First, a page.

A distinct footprint of large scale infrastructure projects in South Asia is their securitization at the expense of local communities. This pattern in more evident in troubled areas that are excluded from the mainstream developmental paradigm. In the name of development, we see the rise of economic zones where local populations are denied access due to the host state’s presumed threat perceptions. As a result, rather than opening avenues of peace and stability, these projects reinforce alienation.

The recent revival of barbed wire fencing around Gwadar has unleashed a storm of protest and outcry, amplifying the longstanding grievances of the Baloch people. Gwadar is home to over 300,000 people, of which many of them rely on fishing and small scale business activities for their livelihood.

Initially framed as a security measure, this project has deepened the sense of alienation felt by the indigenous people. The project to fence off Gwadar, which began in 2020 amidst protests, was temporarily suspended due to fierce opposition. However, recent developments indicate the revival of this divisive initiative, causing dismay among locals.

Often hailed as the “jewel of the China-Pakistan Economic Corridor (CPEC),” Gwadar has turned into a symbol of discontent. The multi-billion-dollar infrastructure projects, touted as beacons of progress, have instead amplified the voices of disenfranchisement among the indigenous people. Their growing sense of marginalization has been exacerbated by forced relocations and increasing restrictions on their movements, fundamentally transforming a once-thriving hub of cultural diversity and economic activity into a labyrinth of military checkpoints and fences.

These barricades, ostensibly erected for security purposes, embody a more disturbing reality: a strategy aimed at segregating and imprisoning the locals in their own homeland. The fencing restricts freedom of movement, creating an environment of intimidation and fear. At its core, the situation echoes colonial legacy, violating the fundamental human rights of Gwadar’s indigenous inhabitants. In 2021, the residents of Gwadar breathed a sigh of relief after the Balochistan High Court halted the plan to fortify the area but their happiness remained short-lived.

This encroachment is reminiscent of past atrocities committed under the guise of development and progress, highlighting an enduring legacy of oppression that continues to haunt marginalized communities. The ongoing security measures further isolate and alienate the local populace, exacerbating a climate already fraught with enforced disappearances, environmental degradation, and economic hardship. Recent floods have left scars yet to heal, adding to the region’s dire situation and perpetuating a pervasive sense of marginalization.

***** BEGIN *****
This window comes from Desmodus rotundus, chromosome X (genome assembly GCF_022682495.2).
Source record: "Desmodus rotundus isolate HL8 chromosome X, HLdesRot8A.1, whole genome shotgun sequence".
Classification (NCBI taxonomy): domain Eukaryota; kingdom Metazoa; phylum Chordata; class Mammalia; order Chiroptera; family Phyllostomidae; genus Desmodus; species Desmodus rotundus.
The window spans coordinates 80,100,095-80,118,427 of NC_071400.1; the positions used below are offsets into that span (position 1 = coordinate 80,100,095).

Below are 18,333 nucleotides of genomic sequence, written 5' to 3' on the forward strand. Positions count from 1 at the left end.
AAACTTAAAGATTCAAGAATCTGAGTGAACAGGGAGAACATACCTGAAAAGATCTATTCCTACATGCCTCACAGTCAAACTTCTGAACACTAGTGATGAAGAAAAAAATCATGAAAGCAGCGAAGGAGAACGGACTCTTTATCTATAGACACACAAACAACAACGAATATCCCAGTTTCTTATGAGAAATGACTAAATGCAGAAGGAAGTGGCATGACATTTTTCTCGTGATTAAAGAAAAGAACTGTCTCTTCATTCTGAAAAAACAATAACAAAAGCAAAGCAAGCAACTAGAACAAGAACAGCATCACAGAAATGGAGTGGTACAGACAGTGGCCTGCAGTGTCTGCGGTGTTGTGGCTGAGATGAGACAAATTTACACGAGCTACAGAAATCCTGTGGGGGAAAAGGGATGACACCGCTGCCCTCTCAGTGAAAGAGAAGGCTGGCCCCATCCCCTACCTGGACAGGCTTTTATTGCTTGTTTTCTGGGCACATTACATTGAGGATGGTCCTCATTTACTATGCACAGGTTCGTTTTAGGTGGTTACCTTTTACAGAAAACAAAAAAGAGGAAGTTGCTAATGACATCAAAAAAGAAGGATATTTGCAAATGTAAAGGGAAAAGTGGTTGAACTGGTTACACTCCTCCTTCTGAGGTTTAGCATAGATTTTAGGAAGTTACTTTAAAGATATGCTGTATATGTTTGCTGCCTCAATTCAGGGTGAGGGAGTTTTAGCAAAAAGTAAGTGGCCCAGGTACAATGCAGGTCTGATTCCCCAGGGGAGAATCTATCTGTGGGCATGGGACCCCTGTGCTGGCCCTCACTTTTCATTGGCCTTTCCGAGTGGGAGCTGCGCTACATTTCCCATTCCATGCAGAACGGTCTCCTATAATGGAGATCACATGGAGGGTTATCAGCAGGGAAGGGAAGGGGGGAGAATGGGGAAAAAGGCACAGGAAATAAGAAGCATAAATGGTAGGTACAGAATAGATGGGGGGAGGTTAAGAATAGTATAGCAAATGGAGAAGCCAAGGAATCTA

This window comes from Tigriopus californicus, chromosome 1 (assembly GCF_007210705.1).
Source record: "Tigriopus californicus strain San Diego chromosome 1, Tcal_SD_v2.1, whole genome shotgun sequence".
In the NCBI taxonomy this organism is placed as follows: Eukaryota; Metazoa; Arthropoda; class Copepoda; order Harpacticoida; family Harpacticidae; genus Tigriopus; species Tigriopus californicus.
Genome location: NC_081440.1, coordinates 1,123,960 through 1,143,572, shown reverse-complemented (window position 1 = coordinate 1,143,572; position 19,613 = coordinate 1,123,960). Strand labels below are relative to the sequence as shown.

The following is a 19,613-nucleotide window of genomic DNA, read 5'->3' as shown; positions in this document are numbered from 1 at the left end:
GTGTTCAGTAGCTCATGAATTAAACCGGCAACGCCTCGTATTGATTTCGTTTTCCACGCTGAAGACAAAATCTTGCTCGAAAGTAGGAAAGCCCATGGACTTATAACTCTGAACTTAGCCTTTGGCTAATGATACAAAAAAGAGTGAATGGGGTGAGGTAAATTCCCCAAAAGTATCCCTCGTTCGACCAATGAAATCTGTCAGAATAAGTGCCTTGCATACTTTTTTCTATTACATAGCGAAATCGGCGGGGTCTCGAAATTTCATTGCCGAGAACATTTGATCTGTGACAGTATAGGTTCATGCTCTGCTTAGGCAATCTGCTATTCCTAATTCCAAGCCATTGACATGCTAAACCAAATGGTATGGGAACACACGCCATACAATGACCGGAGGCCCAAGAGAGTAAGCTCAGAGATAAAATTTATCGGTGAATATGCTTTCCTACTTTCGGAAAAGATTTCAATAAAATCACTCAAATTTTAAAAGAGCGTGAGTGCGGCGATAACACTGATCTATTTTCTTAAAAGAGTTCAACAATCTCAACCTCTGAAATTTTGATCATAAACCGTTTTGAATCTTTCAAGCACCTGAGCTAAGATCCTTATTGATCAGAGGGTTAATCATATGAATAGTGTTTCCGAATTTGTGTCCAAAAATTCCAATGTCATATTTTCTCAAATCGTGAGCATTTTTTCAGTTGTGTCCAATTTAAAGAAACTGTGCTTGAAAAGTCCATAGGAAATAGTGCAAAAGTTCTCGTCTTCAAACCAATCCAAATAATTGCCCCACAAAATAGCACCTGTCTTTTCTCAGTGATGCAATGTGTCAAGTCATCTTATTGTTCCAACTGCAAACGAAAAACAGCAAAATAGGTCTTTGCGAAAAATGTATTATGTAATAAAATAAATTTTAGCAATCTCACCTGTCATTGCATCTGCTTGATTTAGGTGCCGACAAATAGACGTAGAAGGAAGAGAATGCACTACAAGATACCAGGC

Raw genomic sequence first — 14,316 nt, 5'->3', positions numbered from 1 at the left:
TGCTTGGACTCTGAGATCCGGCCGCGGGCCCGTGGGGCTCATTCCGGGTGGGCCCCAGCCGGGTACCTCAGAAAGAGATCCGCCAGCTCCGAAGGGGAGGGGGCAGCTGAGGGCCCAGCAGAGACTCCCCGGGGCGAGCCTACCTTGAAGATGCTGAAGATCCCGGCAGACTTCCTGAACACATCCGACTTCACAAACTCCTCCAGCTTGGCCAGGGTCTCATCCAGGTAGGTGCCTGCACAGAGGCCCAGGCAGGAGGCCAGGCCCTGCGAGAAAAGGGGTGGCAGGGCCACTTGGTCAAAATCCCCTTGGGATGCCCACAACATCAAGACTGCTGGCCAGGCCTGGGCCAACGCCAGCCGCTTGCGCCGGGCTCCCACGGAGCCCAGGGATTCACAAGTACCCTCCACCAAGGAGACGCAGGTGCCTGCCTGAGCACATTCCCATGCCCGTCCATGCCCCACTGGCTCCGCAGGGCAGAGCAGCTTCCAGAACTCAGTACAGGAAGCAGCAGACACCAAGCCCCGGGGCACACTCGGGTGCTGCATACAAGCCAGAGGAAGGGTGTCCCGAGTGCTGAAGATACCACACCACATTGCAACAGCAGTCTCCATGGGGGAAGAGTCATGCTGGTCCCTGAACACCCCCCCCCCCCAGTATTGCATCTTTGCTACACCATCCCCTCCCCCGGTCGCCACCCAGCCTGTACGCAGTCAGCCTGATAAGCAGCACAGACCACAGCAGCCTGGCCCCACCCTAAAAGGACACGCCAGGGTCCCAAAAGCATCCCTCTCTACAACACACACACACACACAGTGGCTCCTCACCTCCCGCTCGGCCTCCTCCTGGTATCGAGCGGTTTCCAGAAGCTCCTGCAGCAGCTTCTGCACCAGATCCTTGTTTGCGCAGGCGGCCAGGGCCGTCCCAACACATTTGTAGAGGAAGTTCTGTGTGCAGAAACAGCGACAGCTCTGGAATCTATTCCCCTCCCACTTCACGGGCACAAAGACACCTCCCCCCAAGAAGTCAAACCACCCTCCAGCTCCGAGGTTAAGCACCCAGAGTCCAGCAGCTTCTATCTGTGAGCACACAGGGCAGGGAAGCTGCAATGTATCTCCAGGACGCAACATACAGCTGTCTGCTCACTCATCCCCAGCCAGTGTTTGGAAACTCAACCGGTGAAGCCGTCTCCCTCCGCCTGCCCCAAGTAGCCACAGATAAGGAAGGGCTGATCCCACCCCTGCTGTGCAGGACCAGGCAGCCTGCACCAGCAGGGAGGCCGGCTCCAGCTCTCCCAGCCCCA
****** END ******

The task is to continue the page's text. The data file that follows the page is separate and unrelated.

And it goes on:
The encroachment on Gwadar violates the fundamental rights and dignity of the locals, betraying principles of justice and equality. It highlights an urgent need for a new approach to development, one that genuinely prioritizes the concerns of marginalized communities. Development should be grounded in respect for inherent rights and freedoms and built on inclusive dialogue.

It is crucial that the international community stands in solidarity with the Baloch people in their fight against oppression and injustice. In the last couple of years, Gwadar has got widespread attention due to the massive protest movements not only by the local civil society but even by the organizations that are long considered as informal extensions of the state power. This points to the fact that even the state-backed institutions that used to influence public narratives find it difficult to operate unless they voice local grievances.

The fencing of Gwadar warrants unequivocal condemnation, urging the Pakistani government to respect the rights and dignity of its indigenous population. The time for action is now, as Gwadar’s future hangs precariously between progress and oppression. Global pressure can make a difference, and it is through collective voices that we can ensure marginalized voices are heard, their rights defended, and a truly equitable future realized.

By Aneesa Baloch

Aneesa has completed a BA degree program in Humanities, the Arts and Social Thought. She is a political and social activist, working for the Baloch community

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